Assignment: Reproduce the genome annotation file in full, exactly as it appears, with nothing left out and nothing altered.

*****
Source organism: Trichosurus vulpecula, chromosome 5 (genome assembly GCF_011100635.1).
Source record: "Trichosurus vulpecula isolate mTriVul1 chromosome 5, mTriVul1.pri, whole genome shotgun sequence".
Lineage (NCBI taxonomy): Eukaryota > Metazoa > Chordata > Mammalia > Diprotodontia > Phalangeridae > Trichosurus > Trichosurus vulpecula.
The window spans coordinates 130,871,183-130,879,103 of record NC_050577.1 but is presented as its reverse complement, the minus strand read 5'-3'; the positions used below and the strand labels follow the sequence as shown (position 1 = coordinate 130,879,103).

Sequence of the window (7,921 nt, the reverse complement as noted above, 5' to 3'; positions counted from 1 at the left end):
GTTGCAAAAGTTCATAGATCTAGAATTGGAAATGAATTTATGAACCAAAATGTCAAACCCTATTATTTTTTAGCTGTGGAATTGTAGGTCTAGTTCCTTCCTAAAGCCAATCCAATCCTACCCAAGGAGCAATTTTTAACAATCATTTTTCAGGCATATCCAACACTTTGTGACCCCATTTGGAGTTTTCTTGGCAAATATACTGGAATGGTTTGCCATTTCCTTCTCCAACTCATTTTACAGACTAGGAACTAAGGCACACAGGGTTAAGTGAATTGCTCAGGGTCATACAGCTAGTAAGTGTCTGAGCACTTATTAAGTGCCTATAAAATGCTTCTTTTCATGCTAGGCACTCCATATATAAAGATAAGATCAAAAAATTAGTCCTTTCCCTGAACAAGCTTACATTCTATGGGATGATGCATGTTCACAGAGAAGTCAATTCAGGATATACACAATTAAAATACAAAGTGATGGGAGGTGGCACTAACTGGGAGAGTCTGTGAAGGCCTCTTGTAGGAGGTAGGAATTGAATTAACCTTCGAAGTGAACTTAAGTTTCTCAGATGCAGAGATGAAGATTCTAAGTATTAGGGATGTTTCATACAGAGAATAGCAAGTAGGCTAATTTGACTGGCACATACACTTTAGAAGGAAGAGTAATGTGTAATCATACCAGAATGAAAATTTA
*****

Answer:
Source organism: Trichosurus vulpecula, chromosome 5 (genome assembly GCF_011100635.1).
Source record: "Trichosurus vulpecula isolate mTriVul1 chromosome 5, mTriVul1.pri, whole genome shotgun sequence".
Lineage (NCBI taxonomy): Eukaryota > Metazoa > Chordata > Mammalia > Diprotodontia > Phalangeridae > Trichosurus > Trichosurus vulpecula.
The window spans coordinates 130,871,183-130,879,103 of record NC_050577.1 but is presented as its reverse complement, the minus strand read 5'-3'; the positions used below and the strand labels follow the sequence as shown (position 1 = coordinate 130,879,103).

Sequence of the window (7,921 nt, the reverse complement as noted above, 5' to 3'; positions counted from 1 at the left end):
GTTGCAAAAGTTCATAGATCTAGAATTGGAAATGAATTTATGAACCAAAATGTCAAACCCTATTATTTTTTAGCTGTGGAATTGTAGGTCTAGTTCCTTCCTAAAGCCAATCCAATCCTACCCAAGGAGCAATTTTTAACAATCATTTTTCAGGCATATCCAACACTTTGTGACCCCATTTGGAGTTTTCTTGGCAAATATACTGGAATGGTTTGCCATTTCCTTCTCCAACTCATTTTACAGACTAGGAACTAAGGCACACAGGGTTAAGTGAATTGCTCAGGGTCATACAGCTAGTAAGTGTCTGAGCACTTATTAAGTGCCTATAAAATGCTTCTTTTCATGCTAGGCACTCCATATATAAAGATAAGATCAAAAAATTAGTCCTTTCCCTGAACAAGCTTACATTCTATGGGATGATGCATGTTCACAGAGAAGTCAATTCAGGATATACACAATTAAAATACAAAGTGATGGGAGGTGGCACTAACTGGGAGAGTCTGTGAAGGCCTCTTGTAGGAGGTAGGAATTGAATTAACCTTCGAAGTGAACTTAAGTTTCTCAGATGCAGAGATGAAGATTCTAAGTATTAGGGATGTTTCATACAGAGAATAGCAAGTAGGCTAATTTGACTGGCACATACACTTTAGAAGGAAGAGTAATGTGTAATCATACCAGAATGAAAATTTA